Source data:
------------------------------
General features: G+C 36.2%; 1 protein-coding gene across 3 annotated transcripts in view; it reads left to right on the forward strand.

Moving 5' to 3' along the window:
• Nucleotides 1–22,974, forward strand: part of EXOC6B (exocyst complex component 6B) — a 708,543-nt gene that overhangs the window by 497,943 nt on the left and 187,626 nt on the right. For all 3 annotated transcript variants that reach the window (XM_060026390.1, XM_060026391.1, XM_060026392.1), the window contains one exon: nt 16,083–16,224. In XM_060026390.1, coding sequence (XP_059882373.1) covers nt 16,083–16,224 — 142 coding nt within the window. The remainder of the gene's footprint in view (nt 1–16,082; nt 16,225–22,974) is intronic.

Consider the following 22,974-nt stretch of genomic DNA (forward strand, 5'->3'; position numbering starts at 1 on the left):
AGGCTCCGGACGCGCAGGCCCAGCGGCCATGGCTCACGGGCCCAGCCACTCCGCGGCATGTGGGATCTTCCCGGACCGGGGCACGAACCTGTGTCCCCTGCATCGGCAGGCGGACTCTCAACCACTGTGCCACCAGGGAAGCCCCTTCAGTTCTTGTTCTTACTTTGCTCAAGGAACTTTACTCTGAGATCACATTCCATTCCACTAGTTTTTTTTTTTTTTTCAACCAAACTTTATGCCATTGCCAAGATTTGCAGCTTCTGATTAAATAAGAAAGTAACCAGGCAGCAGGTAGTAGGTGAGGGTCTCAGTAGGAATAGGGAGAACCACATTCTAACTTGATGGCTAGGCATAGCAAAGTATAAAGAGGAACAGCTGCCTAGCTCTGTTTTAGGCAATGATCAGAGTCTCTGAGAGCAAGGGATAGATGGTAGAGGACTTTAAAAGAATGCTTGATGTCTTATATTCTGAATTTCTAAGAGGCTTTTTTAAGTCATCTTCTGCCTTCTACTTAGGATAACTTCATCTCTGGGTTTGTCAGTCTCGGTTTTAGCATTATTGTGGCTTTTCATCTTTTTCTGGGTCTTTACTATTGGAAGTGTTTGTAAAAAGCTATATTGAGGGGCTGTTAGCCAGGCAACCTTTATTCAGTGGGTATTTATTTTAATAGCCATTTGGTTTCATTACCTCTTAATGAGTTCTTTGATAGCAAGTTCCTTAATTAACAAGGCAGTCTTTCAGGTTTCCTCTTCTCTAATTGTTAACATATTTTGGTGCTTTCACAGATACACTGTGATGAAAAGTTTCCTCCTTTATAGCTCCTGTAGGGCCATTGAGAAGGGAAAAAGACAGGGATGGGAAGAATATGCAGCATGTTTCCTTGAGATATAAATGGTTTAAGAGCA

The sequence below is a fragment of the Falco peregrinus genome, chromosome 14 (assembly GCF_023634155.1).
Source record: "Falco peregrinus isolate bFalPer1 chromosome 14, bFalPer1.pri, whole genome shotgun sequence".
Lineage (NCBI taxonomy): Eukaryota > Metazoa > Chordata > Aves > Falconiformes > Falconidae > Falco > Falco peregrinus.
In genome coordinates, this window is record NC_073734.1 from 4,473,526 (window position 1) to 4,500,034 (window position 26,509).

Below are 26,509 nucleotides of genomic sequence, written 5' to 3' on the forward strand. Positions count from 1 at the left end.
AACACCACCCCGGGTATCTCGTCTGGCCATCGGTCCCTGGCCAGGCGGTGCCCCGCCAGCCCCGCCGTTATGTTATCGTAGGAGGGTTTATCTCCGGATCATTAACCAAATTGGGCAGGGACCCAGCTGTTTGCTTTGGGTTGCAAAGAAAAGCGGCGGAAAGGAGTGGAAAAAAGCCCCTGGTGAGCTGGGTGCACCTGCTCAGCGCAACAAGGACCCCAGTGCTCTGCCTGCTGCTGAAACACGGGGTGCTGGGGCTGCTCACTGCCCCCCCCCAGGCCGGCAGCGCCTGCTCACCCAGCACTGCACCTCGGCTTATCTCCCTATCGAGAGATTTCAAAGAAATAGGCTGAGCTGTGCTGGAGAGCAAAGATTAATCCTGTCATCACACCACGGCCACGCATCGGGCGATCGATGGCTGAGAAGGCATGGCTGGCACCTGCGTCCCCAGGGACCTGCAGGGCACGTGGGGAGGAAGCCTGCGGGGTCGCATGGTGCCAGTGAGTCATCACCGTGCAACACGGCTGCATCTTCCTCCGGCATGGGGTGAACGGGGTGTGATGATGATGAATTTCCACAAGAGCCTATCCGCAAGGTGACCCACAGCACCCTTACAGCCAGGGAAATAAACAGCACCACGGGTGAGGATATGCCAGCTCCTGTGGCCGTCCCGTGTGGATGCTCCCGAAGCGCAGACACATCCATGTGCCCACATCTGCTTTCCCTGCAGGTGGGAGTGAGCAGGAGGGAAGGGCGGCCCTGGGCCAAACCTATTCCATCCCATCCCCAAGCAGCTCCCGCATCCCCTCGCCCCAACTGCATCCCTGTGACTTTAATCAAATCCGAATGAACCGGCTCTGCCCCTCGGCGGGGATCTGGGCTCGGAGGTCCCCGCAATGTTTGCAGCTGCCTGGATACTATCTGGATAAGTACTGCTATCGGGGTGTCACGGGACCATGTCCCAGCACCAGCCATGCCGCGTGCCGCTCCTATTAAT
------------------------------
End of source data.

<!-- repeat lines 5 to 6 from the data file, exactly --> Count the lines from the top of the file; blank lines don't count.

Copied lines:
AGGCTCCGGACGCGCAGGCCCAGCGGCCATGGCTCACGGGCCCAGCCACTCCGCGGCATGTGGGATCTTCCCGGACCGGGGCACGAACCTGTGTCCCCTGCATCGGCAGGCGGACTCTCAACCACTGTGCCACCAGGGAAGCCCCTTCAGTTCTTGTTCTTACTTTGCTCAAGGAACTTTACTCTGAGATCACATTCCATTCCACTAGTTTTTTTTTTTTTTTCAACCAAACTTTATGCCATTGCCAAGATTTGCAGCTTCTGATTAAATAAGAAAGTAACCAGGCAGCAGGTAGTAGGTGAGGGTCTCAGTAGGAATAGGGAGAACCACATTCTAACTTGATGGCTAGGCATAGCAAAGTATAAAGAGGAACAGCTGCCTAGCTCTGTTTTAGGCAATGATCAGAGTCTCTGAGAGCAAGGGATAGATGGTAGAGGACTTTAAAAGAATGCTTGATGTCTTATATTCTGAATTTCTAAGAGGCTTTTTTAAGTCATCTTCTGCCTTCTACTTAGGATAACTTCATCTCTGGGTTTGTCAGTCTCGGTTTTAGCATTATTGTGGCTTTTCATCTTTTTCTGGGTCTTTACTATTGGAAGTGTTTGTAAAAAGCTATATTGAGGGGCTGTTAGCCAGGCAACCTTTATTCAGTGGGTATTTATTTTAATAGCCATTTGGTTTCATTACCTCTTAATGAGTTCTTTGATAGCAAGTTCCTTAATTAACAAGGCAGTCTTTCAGGTTTCCTCTTCTCTAATTGTTAACATATTTTGGTGCTTTCACAGATACACTGTGATGAAAAGTTTCCTCCTTTATAGCTCCTGTAGGGCCATTGAGAAGGGAAAAAGACAGGGATGGGAAGAATATGCAGCATGTTTCCTTGAGATATAAATGGTTTAAGAGCA

The sequence below is a fragment of the Falco peregrinus genome, chromosome 14 (assembly GCF_023634155.1).